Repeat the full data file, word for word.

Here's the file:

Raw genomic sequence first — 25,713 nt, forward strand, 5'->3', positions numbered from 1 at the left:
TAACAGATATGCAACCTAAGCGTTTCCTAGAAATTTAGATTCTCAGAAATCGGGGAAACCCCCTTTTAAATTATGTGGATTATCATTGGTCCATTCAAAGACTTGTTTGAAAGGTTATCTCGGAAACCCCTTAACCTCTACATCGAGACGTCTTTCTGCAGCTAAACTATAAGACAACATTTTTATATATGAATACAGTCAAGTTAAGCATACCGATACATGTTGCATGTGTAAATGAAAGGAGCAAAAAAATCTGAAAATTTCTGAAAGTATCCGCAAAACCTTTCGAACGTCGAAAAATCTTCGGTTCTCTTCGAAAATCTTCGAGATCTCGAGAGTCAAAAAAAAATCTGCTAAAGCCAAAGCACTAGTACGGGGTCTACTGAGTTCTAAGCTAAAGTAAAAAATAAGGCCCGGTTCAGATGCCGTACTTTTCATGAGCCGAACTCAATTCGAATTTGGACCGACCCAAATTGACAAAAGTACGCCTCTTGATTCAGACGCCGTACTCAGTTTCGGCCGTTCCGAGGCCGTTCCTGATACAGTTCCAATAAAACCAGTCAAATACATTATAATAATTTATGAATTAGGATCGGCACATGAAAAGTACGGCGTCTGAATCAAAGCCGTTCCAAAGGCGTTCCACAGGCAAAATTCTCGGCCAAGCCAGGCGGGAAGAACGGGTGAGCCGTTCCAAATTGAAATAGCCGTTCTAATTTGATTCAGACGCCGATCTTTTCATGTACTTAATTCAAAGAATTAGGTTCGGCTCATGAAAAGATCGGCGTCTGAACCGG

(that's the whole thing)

Raw genomic sequence first — 25,713 nt, forward strand, 5'->3', positions numbered from 1 at the left:
TAACAGATATGCAACCTAAGCGTTTCCTAGAAATTTAGATTCTCAGAAATCGGGGAAACCCCCTTTTAAATTATGTGGATTATCATTGGTCCATTCAAAGACTTGTTTGAAAGGTTATCTCGGAAACCCCTTAACCTCTACATCGAGACGTCTTTCTGCAGCTAAACTATAAGACAACATTTTTATATATGAATACAGTCAAGTTAAGCATACCGATACATGTTGCATGTGTAAATGAAAGGAGCAAAAAAATCTGAAAATTTCTGAAAGTATCCGCAAAACCTTTCGAACGTCGAAAAATCTTCGGTTCTCTTCGAAAATCTTCGAGATCTCGAGAGTCAAAAAAAAATCTGCTAAAGCCAAAGCACTAGTACGGGGTCTACTGAGTTCTAAGCTAAAGTAAAAAATAAGGCCCGGTTCAGATGCCGTACTTTTCATGAGCCGAACTCAATTCGAATTTGGACCGACCCAAATTGACAAAAGTACGCCTCTTGATTCAGACGCCGTACTCAGTTTCGGCCGTTCCGAGGCCGTTCCTGATACAGTTCCAATAAAACCAGTCAAATACATTATAATAATTTATGAATTAGGATCGGCACATGAAAAGTACGGCGTCTGAATCAAAGCCGTTCCAAAGGCGTTCCACAGGCAAAATTCTCGGCCAAGCCAGGCGGGAAGAACGGGTGAGCCGTTCCAAATTGAAATAGCCGTTCTAATTTGATTCAGACGCCGATCTTTTCATGTACTTAATTCAAAGAATTAGGTTCGGCTCATGAAAAGATCGGCGTCTGAACCGG